The standard practice before forensic blood alcohol sampling is cleaning the skin using a non-alcohol-containing swab, due to the belief that the use of an alcohol-containing swab will contaminate the sample. In their retrospective study, Miller et al. demonstrated that the use of 70% isopropyl alcohol swabs does not significantly affect blood alcohol concentration (BAC) when used before vein puncture (
1). Tucker and Trethewy confirmed this argument in their recent prospective study (
- Miller M.A.
- Rosin A.
- Levsky M.E.
- Gregory T.J.
- Crystal C.S.
Isopropyl alcohol pad use for blood ethanol sampling does not cause false-positive results.
J Emerg Med. 2007; 33: 9-10
2). Although there was no significant difference in the BAC obtained with either method of skin preparation in some articles in the literature, some others reported that the levels could change with alcohol swabbing. The possible effects of the use of a dermal antiseptic on BAC testing were pointed out in Germany in 1976 (
- Tucker A.
- Trethewy C.
Lack of effect on blood alcohol level of swabbing venipuncture sites with 70% isopropyl alcohol.
Emerg Med Australas. 2010; 22: 9-12
3). Furthermore, experimental results were reported (
- Muller F.O.
- Hundt H.K.L.
Ethyl alcohol: contamination of blood specimens.
S Afr Med J. 1976; 50: 91
- Goldfinger T.M.
- Schaber D.
A comparison of blood alcohol concentration using non-alcohol- and alcohol-containing skin antiseptics.
Ann Emerg Med. 1982; 11: 665-667
- Peek G.J.P.
- Keating J.W.
- Ward R.J.
- Peters T.J.
Alcohol swabs and venepuncture.
Lancet. 1989; 333: 1388
- Carter P.G.
- McConnell A.A.
Alcohol in drink driving swabs: does it make any difference?.
Med Sci Law. 1990; 30: 90
- Peek G.J.
- Marsh A.
- Keating J.
- Ward R.J.
- Peters T.J.
The effect of swabbing the skin on apparent blood ethanol concentration.
Alcohol Alcohol. 1990; 26: 639-640
8). The procedures were different in each of these experiments, making direct comparisons impossible. Overall, however, it seems that contamination occurs infrequently, and that the levels are usually small when it does. In light of the experimental studies in the literature mentioned above, it can be concluded that only minute ethanol differences are produced by using alcohol-based skin-cleansing swabs and this minimal interference is unlikely to affect clinical sample results; and even in a forensic situation the inadvertent use of alcohol-based swabs is unlikely to lead to a miscarriage of justice. However, we encountered an obviously high blood alcohol level in a 20-year-old worker brought to our Emergency Department after accidentally having his head crushed under a tree trunk. His Glasgow Coma Scale score was 15 at presentation, and depressed skull fracture was suspected in the left frontal area. There were multiple lacerations at maxillary and other facial areas. Head and maxillofacial computed tomography was ordered and blood samples were taken. When the results arrived, a very high blood alcohol level—measured as 453 mg/dL—was seen. The patient was questioned again for alcohol consumption; however, he denied having ingested any alcohol. The laboratory was questioned about whether there was any problem with the test measuring method and devices; the technicians denied any such problem. When the nurse who collected the blood sample was asked about swabbing the skin, it was learned that she used an alcohol swab first and then a povidone-iodine swab before blood sampling. A new sample was collected again after povidone-iodine swabbing and the blood alcohol level was measured as 0.3 mg/dL, which was within normal limits.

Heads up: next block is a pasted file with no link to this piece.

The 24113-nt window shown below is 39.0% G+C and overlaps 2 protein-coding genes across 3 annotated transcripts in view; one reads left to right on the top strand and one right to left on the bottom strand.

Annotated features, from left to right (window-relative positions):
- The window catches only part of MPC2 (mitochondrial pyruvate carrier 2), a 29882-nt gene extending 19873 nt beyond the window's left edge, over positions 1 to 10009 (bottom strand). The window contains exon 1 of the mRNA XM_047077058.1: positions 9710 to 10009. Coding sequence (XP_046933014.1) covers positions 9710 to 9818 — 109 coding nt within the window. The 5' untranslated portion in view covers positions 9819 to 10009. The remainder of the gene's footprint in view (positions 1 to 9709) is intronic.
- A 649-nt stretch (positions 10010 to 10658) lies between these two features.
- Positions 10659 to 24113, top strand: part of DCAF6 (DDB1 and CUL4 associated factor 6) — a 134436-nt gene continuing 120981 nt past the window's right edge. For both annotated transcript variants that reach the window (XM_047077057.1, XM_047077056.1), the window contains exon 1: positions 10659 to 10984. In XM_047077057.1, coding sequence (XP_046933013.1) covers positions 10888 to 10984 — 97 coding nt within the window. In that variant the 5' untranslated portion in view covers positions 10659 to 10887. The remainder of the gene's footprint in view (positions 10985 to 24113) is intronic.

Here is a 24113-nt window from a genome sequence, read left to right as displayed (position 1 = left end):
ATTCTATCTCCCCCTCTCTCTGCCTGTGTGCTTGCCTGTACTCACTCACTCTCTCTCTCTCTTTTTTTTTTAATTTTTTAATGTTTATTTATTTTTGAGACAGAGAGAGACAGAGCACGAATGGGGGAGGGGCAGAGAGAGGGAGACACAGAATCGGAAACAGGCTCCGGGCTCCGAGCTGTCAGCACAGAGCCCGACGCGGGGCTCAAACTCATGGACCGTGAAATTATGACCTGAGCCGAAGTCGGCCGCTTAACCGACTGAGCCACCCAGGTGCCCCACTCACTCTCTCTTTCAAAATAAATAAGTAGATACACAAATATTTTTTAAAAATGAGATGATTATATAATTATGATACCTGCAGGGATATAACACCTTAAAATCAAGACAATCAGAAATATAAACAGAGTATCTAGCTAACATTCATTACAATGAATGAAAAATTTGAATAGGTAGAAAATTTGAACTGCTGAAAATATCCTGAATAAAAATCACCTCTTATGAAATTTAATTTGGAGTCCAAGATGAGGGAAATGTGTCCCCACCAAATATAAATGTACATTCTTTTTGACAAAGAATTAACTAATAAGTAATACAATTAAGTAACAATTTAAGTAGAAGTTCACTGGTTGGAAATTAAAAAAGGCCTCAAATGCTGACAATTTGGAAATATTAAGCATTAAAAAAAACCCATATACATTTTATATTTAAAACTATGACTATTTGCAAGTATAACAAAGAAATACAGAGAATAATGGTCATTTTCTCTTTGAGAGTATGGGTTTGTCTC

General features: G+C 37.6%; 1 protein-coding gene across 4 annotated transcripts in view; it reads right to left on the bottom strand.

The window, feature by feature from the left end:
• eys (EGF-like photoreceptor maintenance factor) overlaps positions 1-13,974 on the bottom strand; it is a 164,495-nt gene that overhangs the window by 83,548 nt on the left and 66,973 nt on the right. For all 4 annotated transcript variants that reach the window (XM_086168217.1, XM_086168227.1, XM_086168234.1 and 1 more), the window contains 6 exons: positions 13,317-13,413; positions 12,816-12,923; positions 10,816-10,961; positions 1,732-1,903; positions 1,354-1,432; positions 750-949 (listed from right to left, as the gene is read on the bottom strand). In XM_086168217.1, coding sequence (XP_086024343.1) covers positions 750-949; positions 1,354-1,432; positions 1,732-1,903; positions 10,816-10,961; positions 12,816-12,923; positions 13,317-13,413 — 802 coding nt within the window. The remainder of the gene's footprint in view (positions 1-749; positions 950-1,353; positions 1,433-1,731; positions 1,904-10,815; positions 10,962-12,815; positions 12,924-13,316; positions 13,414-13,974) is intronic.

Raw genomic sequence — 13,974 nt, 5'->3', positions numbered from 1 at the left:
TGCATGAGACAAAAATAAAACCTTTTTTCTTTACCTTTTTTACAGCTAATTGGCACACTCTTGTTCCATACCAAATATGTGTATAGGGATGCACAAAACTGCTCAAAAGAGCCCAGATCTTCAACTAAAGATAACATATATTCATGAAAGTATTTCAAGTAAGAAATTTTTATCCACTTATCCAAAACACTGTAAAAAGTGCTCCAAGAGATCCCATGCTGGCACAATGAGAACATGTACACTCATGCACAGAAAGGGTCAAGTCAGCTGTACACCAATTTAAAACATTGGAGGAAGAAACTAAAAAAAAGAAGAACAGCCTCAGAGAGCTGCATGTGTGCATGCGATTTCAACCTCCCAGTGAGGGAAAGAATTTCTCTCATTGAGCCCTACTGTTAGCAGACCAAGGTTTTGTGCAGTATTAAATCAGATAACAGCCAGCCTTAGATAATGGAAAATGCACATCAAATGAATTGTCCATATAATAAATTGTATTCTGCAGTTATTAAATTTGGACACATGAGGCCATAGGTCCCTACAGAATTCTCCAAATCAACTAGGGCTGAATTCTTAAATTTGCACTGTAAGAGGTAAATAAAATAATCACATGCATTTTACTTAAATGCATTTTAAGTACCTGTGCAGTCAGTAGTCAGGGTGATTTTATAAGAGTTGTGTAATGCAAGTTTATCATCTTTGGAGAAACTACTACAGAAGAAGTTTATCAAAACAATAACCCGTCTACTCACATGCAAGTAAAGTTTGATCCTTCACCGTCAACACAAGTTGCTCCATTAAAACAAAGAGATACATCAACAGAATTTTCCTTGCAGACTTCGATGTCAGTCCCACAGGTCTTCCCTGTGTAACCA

- McIvor R.A.
- Cosbey S.H.
Effect of using alcoholic and non alcoholic skin cleansing swabs when sampling blood for alcohol estimation using gas chromatography.
Br J Clin Pract. 1990; 44: 235-236
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- Isopropyl alcohol pad use for blood ethanol sampling does not cause false-positive results.J Emerg Med. 2007; 33: 9-10
- Lack of effect on blood alcohol level of swabbing venipuncture sites with 70% isopropyl alcohol.Emerg Med Australas. 2010; 22: 9-12
- Ethyl alcohol: contamination of blood specimens.S Afr Med J. 1976; 50: 91
- A comparison of blood alcohol concentration using non-alcohol- and alcohol-containing skin antiseptics.Ann Emerg Med. 1982; 11: 665-667
- Alcohol swabs and venepuncture.Lancet. 1989; 333: 1388
- Alcohol in drink driving swabs: does it make any difference?.Med Sci Law. 1990; 30: 90
- The effect of swabbing the skin on apparent blood ethanol concentration.Alcohol Alcohol. 1990; 26: 639-640
- Effect of using alcoholic and non alcoholic skin cleansing swabs when sampling blood for alcohol estimation using gas chromatography.Br J Clin Pract. 1990; 44: 235-236
- Problems in blood alcohol testing of severely injured drivers brought to emergency departments in Japan.Leg Med (Tokyo). 2005; 7: 299-305
Published online: November 03, 2011
This study was supported by the Akdeniz University Research Projects Unit. This case was accepted as a poster presentation at the 6th European Congress on Emergency Medicine, October 11–14, 2010, in Stockholm, Sweden.
© 2012 Elsevier Inc. Published by Elsevier Inc. All rights reserved.